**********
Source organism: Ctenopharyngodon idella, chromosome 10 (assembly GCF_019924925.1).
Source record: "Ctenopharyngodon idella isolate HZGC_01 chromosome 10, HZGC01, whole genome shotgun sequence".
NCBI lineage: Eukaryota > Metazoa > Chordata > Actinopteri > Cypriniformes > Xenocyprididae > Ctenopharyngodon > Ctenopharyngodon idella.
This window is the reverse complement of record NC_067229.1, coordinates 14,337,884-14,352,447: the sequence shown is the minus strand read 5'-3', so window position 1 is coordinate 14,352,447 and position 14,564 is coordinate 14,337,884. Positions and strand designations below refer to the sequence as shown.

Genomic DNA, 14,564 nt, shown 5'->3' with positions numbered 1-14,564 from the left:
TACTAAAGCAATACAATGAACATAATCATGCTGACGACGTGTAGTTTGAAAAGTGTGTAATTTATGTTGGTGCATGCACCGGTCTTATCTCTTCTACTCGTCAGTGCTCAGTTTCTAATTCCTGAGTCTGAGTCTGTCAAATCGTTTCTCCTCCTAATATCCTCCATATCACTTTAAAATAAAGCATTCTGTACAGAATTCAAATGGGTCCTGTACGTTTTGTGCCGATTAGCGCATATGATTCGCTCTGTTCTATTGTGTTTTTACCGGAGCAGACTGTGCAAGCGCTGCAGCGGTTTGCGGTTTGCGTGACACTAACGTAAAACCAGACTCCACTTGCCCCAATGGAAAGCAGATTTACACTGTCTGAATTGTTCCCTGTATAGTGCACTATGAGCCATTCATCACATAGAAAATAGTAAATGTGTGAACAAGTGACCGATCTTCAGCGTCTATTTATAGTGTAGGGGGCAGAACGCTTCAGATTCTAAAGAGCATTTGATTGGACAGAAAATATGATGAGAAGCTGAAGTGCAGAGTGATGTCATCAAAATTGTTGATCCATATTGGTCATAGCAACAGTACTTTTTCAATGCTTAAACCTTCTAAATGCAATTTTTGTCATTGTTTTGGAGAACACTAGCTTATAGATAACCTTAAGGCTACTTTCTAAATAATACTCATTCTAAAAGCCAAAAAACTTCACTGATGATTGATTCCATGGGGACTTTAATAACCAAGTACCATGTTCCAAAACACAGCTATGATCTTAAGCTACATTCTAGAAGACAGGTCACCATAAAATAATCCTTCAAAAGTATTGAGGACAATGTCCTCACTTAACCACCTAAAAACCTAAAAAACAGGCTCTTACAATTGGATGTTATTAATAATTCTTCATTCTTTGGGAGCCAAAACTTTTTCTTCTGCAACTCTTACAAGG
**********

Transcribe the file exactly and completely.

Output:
Source organism: Ctenopharyngodon idella, chromosome 10 (assembly GCF_019924925.1).
Source record: "Ctenopharyngodon idella isolate HZGC_01 chromosome 10, HZGC01, whole genome shotgun sequence".
NCBI lineage: Eukaryota > Metazoa > Chordata > Actinopteri > Cypriniformes > Xenocyprididae > Ctenopharyngodon > Ctenopharyngodon idella.
This window is the reverse complement of record NC_067229.1, coordinates 14,337,884-14,352,447: the sequence shown is the minus strand read 5'-3', so window position 1 is coordinate 14,352,447 and position 14,564 is coordinate 14,337,884. Positions and strand designations below refer to the sequence as shown.

Genomic DNA, 14,564 nt, shown 5'->3' with positions numbered 1-14,564 from the left:
TACTAAAGCAATACAATGAACATAATCATGCTGACGACGTGTAGTTTGAAAAGTGTGTAATTTATGTTGGTGCATGCACCGGTCTTATCTCTTCTACTCGTCAGTGCTCAGTTTCTAATTCCTGAGTCTGAGTCTGTCAAATCGTTTCTCCTCCTAATATCCTCCATATCACTTTAAAATAAAGCATTCTGTACAGAATTCAAATGGGTCCTGTACGTTTTGTGCCGATTAGCGCATATGATTCGCTCTGTTCTATTGTGTTTTTACCGGAGCAGACTGTGCAAGCGCTGCAGCGGTTTGCGGTTTGCGTGACACTAACGTAAAACCAGACTCCACTTGCCCCAATGGAAAGCAGATTTACACTGTCTGAATTGTTCCCTGTATAGTGCACTATGAGCCATTCATCACATAGAAAATAGTAAATGTGTGAACAAGTGACCGATCTTCAGCGTCTATTTATAGTGTAGGGGGCAGAACGCTTCAGATTCTAAAGAGCATTTGATTGGACAGAAAATATGATGAGAAGCTGAAGTGCAGAGTGATGTCATCAAAATTGTTGATCCATATTGGTCATAGCAACAGTACTTTTTCAATGCTTAAACCTTCTAAATGCAATTTTTGTCATTGTTTTGGAGAACACTAGCTTATAGATAACCTTAAGGCTACTTTCTAAATAATACTCATTCTAAAAGCCAAAAAACTTCACTGATGATTGATTCCATGGGGACTTTAATAACCAAGTACCATGTTCCAAAACACAGCTATGATCTTAAGCTACATTCTAGAAGACAGGTCACCATAAAATAATCCTTCAAAAGTATTGAGGACAATGTCCTCACTTAACCACCTAAAAACCTAAAAAACAGGCTCTTACAATTGGATGTTATTAATAATTCTTCATTCTTTGGGAGCCAAAACTTTTTCTTCTGCAACTCTTACAAGG